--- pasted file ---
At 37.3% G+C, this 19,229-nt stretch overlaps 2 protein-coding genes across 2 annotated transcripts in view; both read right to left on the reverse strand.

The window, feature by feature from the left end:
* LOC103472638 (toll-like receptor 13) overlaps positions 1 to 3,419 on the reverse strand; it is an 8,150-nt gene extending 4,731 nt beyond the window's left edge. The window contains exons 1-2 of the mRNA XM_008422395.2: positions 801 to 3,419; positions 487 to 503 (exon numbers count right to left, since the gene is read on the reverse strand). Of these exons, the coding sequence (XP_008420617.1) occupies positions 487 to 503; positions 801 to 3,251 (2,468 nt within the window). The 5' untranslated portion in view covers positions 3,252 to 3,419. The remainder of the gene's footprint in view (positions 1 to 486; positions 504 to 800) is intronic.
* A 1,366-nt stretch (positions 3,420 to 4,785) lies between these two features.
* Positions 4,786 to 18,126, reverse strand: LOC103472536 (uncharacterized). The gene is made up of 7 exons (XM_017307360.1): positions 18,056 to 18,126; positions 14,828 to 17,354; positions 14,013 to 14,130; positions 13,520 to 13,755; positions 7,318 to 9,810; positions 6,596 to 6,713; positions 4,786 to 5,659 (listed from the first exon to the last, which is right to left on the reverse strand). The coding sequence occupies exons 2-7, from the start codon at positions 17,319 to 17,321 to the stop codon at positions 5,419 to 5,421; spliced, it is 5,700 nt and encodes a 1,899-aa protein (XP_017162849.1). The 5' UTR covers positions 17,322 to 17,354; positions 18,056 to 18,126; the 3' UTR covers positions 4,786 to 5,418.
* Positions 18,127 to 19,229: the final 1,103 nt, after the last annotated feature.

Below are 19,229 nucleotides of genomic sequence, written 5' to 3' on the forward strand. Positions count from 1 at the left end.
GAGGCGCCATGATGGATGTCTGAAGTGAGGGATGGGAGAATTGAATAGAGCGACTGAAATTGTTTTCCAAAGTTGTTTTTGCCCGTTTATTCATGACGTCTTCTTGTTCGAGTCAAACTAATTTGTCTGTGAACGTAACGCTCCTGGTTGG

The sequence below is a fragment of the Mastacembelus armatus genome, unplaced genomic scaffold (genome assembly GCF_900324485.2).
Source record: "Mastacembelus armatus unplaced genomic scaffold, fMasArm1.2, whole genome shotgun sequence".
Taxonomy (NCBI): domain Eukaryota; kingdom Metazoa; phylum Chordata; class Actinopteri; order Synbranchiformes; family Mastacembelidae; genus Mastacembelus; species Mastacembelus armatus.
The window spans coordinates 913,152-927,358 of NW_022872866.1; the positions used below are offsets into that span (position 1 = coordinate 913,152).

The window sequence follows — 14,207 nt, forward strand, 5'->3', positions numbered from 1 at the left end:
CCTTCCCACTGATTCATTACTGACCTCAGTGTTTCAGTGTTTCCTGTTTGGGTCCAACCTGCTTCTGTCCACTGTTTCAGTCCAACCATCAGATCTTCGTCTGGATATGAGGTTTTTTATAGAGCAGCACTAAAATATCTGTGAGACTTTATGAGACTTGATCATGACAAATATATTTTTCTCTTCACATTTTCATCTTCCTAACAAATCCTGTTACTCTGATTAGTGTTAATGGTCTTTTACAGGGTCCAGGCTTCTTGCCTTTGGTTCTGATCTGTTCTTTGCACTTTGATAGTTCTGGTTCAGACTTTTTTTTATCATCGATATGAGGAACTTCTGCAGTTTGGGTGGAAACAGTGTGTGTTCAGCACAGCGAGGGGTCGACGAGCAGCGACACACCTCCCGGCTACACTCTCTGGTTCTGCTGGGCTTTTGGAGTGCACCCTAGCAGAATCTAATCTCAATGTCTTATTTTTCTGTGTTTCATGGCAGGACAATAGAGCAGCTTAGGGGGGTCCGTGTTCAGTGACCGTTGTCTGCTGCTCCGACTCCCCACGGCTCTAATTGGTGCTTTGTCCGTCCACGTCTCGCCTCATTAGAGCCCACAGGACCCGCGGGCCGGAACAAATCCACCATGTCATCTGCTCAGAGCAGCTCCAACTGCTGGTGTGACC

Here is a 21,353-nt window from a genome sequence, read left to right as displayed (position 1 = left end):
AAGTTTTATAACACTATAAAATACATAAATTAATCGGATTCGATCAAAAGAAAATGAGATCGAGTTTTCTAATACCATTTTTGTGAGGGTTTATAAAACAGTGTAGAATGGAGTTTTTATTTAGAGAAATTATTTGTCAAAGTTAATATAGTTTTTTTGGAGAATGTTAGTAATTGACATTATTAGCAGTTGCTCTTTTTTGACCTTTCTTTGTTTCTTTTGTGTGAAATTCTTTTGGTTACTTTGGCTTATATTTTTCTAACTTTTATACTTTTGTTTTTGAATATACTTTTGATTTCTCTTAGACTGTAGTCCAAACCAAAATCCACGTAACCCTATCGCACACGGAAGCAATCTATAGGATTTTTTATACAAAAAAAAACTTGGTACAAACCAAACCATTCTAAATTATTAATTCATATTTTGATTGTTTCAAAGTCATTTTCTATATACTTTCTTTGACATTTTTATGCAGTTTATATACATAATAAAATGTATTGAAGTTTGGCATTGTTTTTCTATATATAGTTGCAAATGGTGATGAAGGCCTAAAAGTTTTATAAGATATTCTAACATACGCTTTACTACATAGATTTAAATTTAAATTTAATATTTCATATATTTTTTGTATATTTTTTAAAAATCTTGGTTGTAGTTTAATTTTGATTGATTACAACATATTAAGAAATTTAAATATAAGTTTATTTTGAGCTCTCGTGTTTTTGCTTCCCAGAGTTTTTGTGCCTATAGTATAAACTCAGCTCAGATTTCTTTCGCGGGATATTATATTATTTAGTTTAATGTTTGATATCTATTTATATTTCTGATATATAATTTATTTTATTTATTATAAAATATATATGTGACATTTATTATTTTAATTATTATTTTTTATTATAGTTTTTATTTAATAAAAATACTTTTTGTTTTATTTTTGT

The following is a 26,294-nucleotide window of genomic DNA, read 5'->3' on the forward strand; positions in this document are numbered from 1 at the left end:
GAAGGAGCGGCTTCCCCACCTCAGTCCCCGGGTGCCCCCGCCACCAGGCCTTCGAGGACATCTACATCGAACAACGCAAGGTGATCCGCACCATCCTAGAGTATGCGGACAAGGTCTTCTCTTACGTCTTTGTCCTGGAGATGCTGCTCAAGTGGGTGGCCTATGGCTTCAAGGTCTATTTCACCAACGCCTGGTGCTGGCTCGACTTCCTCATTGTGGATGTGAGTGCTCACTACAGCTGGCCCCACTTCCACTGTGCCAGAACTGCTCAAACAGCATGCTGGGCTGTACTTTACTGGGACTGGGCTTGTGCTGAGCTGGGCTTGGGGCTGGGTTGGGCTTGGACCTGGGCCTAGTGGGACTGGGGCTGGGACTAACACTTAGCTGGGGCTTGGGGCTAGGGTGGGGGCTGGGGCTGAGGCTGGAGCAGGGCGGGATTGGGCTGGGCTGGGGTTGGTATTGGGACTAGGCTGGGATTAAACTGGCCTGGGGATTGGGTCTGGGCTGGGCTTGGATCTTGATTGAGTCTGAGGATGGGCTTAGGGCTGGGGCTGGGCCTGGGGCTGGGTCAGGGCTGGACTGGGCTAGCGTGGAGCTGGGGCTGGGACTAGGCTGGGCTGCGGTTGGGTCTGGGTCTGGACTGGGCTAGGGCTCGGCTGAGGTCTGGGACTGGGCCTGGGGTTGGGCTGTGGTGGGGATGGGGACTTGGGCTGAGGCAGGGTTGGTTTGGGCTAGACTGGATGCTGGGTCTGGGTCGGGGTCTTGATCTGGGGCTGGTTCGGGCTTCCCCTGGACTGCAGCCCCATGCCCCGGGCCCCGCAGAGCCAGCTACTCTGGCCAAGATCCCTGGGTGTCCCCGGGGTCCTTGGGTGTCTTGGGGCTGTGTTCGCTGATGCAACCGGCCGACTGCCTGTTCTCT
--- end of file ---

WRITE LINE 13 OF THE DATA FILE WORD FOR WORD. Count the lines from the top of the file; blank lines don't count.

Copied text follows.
The window sequence follows — 14,207 nt, forward strand, 5'->3', positions numbered from 1 at the left end: